* "I am" (Gk. ego eimi) has no modifiers (substantive or absolute use) just as in Exodus 3:14. There is no predicate nominative (as "I am tired," "I am a Jew," etc.). 

* Jesus' statement is clearly intended to claim He has existed eternally. When questioned about how He could be old enough to have seen Abraham (vv 56,57), He said Abraham existed (had a birth and death), but before that, "I am." He did not say, "I was," meaning just that He was older than Abraham. "I am" implies no beginning but just continual existence even prior to Abraham. This is the very significance of the term "I am" as used by God in Exodus 3:14. 

* The Jews tried to stone Jesus for this statement (v59). The only possible reason for this reaction is that, knowing the Old Testament and the verb tense Jesus used, they recognized the expression "I am" to be a claim to Deity. Since they did not believe Jesus to be God, they viewed His use of the term to be blasphemy.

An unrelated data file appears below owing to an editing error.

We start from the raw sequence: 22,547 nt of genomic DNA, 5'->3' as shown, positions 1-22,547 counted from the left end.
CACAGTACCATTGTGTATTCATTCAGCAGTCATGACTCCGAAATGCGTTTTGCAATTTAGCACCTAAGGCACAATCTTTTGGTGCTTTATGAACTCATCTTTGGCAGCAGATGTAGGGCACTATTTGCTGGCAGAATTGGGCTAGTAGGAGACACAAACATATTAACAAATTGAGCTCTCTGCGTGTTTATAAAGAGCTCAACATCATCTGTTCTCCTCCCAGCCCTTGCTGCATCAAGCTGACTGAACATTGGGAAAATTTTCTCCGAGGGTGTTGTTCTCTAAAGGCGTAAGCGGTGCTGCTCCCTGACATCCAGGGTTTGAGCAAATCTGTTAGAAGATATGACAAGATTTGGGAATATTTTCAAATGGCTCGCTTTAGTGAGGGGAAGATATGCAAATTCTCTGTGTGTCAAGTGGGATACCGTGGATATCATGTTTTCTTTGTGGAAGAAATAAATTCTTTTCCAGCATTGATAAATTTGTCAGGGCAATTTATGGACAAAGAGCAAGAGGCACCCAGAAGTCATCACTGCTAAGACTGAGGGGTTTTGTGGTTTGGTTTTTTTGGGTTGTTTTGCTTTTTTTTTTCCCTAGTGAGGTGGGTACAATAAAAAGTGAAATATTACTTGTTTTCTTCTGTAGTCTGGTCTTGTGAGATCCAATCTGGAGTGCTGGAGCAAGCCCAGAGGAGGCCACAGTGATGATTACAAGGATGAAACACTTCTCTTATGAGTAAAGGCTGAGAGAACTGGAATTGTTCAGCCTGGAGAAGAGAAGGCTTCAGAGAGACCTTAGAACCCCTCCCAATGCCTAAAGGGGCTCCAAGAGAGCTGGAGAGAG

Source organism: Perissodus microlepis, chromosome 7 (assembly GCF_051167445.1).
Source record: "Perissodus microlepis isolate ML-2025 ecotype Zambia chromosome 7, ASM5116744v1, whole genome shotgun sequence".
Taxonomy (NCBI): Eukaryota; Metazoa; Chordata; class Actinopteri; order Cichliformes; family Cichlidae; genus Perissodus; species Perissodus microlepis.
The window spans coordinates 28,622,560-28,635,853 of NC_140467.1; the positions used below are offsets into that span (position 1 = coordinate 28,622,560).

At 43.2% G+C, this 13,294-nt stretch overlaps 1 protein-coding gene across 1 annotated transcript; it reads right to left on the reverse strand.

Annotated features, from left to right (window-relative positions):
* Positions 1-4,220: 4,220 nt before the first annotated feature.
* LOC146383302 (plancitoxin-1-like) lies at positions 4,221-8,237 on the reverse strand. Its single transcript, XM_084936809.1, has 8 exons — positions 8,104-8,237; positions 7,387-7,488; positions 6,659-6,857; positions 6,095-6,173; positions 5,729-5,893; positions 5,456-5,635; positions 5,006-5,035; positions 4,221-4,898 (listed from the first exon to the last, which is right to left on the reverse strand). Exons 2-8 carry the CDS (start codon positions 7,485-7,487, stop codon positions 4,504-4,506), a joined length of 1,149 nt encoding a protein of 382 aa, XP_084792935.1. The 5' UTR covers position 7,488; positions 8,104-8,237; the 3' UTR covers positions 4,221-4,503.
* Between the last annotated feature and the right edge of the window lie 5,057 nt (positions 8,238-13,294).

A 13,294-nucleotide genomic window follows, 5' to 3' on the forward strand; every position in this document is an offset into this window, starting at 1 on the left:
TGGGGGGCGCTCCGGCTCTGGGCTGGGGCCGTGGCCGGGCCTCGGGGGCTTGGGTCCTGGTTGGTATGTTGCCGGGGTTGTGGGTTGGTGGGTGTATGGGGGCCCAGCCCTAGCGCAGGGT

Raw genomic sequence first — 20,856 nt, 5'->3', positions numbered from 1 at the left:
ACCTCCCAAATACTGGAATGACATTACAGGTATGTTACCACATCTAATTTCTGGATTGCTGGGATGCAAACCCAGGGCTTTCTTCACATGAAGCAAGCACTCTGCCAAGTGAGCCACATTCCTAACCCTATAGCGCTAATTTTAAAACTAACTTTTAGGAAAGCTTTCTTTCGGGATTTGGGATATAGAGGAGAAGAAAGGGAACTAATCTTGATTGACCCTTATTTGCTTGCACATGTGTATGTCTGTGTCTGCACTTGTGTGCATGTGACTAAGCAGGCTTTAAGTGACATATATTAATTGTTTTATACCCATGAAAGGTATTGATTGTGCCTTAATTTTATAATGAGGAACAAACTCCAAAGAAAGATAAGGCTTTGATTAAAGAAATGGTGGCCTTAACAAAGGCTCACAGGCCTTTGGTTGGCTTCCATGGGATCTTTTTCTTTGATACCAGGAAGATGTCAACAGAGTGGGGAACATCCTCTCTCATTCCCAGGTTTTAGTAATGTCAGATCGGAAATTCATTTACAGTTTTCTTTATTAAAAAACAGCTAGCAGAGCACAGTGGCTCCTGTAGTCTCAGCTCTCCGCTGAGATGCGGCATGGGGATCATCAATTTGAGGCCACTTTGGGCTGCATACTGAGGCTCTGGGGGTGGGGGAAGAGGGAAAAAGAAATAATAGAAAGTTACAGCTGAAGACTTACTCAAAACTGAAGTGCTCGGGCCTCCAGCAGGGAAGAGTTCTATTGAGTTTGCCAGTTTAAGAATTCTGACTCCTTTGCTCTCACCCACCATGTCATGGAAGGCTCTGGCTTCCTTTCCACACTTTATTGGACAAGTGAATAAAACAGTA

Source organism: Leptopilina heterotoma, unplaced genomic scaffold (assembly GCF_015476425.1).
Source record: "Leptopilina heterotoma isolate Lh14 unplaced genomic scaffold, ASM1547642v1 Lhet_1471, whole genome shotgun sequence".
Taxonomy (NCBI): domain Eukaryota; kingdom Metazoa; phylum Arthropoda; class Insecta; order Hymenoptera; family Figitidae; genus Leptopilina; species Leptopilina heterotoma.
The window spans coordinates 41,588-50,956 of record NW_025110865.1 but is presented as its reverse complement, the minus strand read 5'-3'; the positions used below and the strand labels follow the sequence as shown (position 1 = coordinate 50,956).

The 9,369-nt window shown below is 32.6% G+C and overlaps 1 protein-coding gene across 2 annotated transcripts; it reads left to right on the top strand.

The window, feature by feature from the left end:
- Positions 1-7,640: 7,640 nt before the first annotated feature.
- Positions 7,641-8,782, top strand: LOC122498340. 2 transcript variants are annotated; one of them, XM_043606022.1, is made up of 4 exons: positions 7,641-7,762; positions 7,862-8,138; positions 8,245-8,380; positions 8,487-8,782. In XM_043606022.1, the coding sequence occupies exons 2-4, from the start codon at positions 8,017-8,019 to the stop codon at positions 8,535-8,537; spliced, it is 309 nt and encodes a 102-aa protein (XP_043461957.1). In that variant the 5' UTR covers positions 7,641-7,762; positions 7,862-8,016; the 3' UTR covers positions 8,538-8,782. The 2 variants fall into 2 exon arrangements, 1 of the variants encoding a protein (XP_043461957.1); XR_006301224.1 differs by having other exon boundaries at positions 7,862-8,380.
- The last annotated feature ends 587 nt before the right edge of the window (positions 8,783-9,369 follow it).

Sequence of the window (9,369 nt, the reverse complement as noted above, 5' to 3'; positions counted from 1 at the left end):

Hence, here is another unique name of God which is used by Jesus to refer to Himself. He is the eternally existent "I am."

Additional notes

Jehovah's Witnesses respond to the above evidence by claiming that the wording of Exodus 3:14 is different from John 8:58. They claim that Exodus 3:14 in the Septuagint uses ho on where John 8:58 used ego eimi.

The Septuagint is not the original Scripture, but simply a translation of the original into Greek. Nevertheless, the argument is deceptive. In fact ego eimi is found in Exodus 3:14. The Septuagint says "ego eimiHO ON" ("I am who I am").

The argument is also deceptive because it leaves the impression ho on is different from ego eimi, but in fact they are just different forms of the word for being (like our words "am" and "being"). on is simply the present participle of eimi (Analytical Greek Lexicon).